866 words - 3 pages The Religion of Money in The Great Gatsby       Near the beginning of George Bernard Shaw's Major Barbara, Mr. Undershaft exclaims in retort of another's question, "well, I am a millionaire, and that is my religion" (Shaw 103). Many people look toward the heavens in search of the power to enable them to live in the world. Others, like Shaw's Mr. Undershaft, look toward more earthly subjects to obtain their power and symbolize their status

How does Shaw appropriate aspects of earlier texts? Cinderella, Pygmalion, Frankenstein?

588 words - 2 pages The myth of "Pygmalion" and several other texts, including "Cinderella" and "Frankenstein" have been appropriated into different contexts in many forms of media including theatrical productions and films. Appropriations, such as the play, "Pygmalion", by George Bernard Shaw, Cinderella and Frankenstein has taken the context from the myths and transformed into the reflection of the society in the time of which they were composed.Pygmalion was, in

The life and works of Jessie Shirley Bernard (1903-1996).

4214 words - 17 pages class lectures (Bernard, 1989, 325). As a 2nd generation immigrant during a time when immigration was a major concern to white Americans, Bernard, although a United States citizen, felt torn and confused about her place in society. Occasionally mocked for her Romanian and Jewish background, Bernard understood for the first time the situation of the two black families in her town. Further, Bernard was exposed to her older sister's radical socialist

Pygmalion

733 words - 3 pages Pygmalion was, in Greek legend, the King of Cyprus who fell in love with a beautiful ivory statue, Galatea. The more he looks upon her, the more deeply he falls in love with her, until he wishes that she were more than a statue. Taking pity on him the goddess Aphrodite blew life into the statue and made it come alive as a beautiful woman. The Pygmalion story written by George Bernard Shaw derives from the famous myth by Ovid's Metamorphoses, in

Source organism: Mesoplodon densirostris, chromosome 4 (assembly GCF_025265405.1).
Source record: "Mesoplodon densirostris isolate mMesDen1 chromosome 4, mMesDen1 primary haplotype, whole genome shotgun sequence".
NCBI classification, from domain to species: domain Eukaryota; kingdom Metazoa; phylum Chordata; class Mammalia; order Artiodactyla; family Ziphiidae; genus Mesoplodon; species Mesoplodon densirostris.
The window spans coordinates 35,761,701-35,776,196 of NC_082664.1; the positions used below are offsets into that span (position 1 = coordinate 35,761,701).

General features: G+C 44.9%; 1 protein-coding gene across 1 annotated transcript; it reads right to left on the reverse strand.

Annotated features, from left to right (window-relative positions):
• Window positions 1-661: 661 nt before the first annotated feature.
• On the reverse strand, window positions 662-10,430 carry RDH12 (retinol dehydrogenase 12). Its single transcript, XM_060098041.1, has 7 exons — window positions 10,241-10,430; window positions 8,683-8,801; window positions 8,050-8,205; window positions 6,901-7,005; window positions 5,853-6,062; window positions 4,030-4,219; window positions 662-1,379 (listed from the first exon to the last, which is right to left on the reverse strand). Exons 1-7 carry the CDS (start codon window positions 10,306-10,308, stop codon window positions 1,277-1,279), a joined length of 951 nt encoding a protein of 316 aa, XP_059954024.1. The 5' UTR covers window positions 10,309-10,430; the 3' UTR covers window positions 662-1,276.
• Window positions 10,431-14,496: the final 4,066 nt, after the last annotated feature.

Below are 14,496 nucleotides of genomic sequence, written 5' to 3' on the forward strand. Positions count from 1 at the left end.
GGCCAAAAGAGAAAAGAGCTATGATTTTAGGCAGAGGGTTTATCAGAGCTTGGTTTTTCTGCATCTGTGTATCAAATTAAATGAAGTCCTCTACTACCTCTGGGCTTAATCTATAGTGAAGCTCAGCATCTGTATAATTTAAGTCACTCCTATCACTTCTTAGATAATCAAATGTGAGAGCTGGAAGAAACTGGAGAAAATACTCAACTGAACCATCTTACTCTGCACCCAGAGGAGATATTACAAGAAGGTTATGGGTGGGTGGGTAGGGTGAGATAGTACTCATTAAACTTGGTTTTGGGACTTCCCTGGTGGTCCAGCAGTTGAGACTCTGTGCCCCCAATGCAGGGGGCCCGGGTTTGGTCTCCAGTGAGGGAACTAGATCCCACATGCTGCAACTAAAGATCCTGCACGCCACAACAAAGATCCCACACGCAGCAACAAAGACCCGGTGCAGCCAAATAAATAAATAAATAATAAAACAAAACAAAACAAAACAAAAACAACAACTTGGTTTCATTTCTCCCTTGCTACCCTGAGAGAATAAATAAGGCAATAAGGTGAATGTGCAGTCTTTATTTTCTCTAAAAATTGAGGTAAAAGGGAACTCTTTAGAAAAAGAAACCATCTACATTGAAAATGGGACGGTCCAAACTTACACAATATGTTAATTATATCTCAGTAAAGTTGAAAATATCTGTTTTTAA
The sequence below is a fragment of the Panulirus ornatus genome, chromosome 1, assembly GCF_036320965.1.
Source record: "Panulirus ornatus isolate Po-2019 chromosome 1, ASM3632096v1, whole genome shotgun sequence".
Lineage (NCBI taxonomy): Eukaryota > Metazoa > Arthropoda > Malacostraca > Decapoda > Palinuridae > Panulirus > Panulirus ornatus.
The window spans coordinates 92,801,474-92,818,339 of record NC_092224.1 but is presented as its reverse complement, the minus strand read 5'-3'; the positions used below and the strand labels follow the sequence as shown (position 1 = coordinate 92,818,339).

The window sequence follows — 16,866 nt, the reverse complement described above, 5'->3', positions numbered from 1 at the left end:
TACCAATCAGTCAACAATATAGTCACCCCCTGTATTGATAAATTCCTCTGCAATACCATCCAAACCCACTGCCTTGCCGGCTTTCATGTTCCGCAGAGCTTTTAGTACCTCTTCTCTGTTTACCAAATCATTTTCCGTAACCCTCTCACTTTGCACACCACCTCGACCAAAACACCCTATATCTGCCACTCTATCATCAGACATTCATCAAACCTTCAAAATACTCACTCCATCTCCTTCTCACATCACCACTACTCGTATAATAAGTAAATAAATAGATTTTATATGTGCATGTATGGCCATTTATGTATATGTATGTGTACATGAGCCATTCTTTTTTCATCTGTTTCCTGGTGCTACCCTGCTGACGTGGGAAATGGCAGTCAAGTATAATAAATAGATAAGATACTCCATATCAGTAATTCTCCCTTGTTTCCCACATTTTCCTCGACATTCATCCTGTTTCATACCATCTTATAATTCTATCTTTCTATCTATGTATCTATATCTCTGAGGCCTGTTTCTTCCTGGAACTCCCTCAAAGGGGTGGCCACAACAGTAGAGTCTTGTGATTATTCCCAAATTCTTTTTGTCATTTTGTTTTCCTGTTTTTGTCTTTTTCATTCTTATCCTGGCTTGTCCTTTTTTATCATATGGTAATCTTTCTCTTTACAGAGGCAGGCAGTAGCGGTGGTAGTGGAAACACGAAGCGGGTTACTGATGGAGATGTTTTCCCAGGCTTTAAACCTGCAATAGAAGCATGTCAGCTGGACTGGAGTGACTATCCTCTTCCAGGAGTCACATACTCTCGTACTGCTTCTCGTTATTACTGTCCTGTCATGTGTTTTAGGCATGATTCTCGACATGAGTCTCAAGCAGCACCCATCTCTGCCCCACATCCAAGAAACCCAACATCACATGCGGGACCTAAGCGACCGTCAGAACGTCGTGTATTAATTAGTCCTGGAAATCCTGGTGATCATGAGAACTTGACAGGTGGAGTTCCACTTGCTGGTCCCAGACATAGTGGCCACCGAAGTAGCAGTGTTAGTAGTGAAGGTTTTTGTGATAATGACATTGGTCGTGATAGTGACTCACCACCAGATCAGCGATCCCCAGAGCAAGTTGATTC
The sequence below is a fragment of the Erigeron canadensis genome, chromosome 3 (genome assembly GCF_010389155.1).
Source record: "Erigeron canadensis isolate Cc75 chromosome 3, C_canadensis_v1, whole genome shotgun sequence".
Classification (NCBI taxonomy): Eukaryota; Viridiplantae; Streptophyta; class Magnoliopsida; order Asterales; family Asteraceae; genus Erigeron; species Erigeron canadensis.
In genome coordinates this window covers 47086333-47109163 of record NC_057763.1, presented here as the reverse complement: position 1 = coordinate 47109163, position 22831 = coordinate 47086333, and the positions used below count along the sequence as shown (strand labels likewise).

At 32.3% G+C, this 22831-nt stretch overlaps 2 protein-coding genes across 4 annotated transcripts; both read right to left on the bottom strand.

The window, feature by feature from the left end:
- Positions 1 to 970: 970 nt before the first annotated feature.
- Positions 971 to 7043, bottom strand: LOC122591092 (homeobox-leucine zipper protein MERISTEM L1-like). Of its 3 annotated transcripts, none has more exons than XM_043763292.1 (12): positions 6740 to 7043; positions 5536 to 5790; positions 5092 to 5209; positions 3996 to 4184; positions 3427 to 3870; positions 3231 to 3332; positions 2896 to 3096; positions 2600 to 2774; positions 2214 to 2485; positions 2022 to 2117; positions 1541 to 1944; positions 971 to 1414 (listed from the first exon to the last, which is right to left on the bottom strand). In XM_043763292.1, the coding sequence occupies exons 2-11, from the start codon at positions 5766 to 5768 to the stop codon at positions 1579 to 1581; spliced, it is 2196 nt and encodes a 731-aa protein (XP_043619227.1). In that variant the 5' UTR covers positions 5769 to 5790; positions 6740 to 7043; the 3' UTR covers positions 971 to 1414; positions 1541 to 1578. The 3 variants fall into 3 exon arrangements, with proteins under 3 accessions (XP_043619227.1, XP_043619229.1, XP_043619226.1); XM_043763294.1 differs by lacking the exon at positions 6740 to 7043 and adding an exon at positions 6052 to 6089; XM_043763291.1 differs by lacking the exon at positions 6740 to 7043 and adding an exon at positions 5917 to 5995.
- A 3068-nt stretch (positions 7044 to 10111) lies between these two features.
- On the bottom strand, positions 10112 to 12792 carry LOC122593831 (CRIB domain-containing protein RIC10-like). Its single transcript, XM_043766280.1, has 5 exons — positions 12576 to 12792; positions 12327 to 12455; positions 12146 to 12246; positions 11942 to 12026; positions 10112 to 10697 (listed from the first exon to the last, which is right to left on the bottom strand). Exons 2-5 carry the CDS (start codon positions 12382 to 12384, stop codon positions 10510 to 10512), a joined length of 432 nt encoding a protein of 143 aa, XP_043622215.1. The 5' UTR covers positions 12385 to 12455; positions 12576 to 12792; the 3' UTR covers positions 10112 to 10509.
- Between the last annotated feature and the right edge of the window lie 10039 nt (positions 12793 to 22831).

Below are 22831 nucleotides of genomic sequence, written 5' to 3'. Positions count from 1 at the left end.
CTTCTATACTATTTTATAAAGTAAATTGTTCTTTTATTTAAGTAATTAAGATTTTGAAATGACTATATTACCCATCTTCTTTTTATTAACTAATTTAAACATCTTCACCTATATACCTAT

An Analysis of Saint Joan by George Bernard Shaw

1666 words - 7 pages An Analysis of Saint Joan by George Bernard Shaw *No Works Cited Saint Joan is considered to be one of George Bernard Shaw's greatest works. The play deals with subject matter pertaining to events after the Death of Joan of Arc. In the play, Shaw avoids many problems identified by critics as prevalent in some of his other writing. Some have criticized Shaw, claiming that he tends to portray unrealistic

The Individual vs. Society in Mrs. Warren's Profession

1554 words - 6 pages Often in life there is a conflict between what is good for the individual and the moral values placed upon the individual by society.  This is true of the characters in George Bernard Shaw's play Mrs. Warren's Profession.  Shaw clearly demonstrates that actions frowned upon by society are not necessarily evil so long as they benefit the individual.      Perhaps the most obvious example of societal morals conflicting with individual need is

Similar Essays

Idealism And Realism In Bernard Shaw’s Major Barbara

1350 words - 5 pages Idealism and Realism in Bernard Shaw’s Major Barbara Submerged in their own ideas about idealism and realism, Barbara and her father Undershaft are at odds with one another in Major Barbara. In this Bernard Shaw play, minor characters are important in exemplifying these conflicting values. The moral perplexities of capitalism and charity are explored through the words and actions of Undershaft’s family, his future sons-in-law

Comparing Characters In Major Barbara And Pygmalion

638 words - 3 pages Comparing Characters in Major Barbara and Pygmalion      Andrew Undershaft and Alfred Doolittle, two characters from Bernard Shaw's plays Major Barbara and Pygmalion, have a similar nature but strikingly different views of morality and poverty. Undershaft is an "unashamed" capitalist, and nothing clouds his view of his business plans. Doolittle is a man who would much rather have a life of poverty than be troubled with the responsibility

Contradictions Of Character In George Bernard Shaw's Pygmalion

973 words - 4 pages ; He is in the business of teaching proper manners, although lacks them himself.  In addition, Higgins is an intelligent man, and yet he is ignorant of the feelings of those around him.  Another apparent contradiction is that Higgins’ outer charm serves to hide his bullying nature. He manipulates Eliza and others around him to serve his own purposes, without any regard for her feelings.        &nbsp

Cremation As A Theme In On Of George Bernard Shaw's Books

699 words - 3 pages for the cremation, the interior chamber "looked cool, clean, and sunny" as by agraveside, and the coffin was presented "feet first" as in a ground burial. In selectingaspects of a traditional burial service, Shaw's mood is revealed as ambivalent towardcremation by imposing recalled fragments of ground burial for contrast. Strangelyfascinated, he begins to wonder exactly what happens when one is cremated. This moodof awe is dramatized as he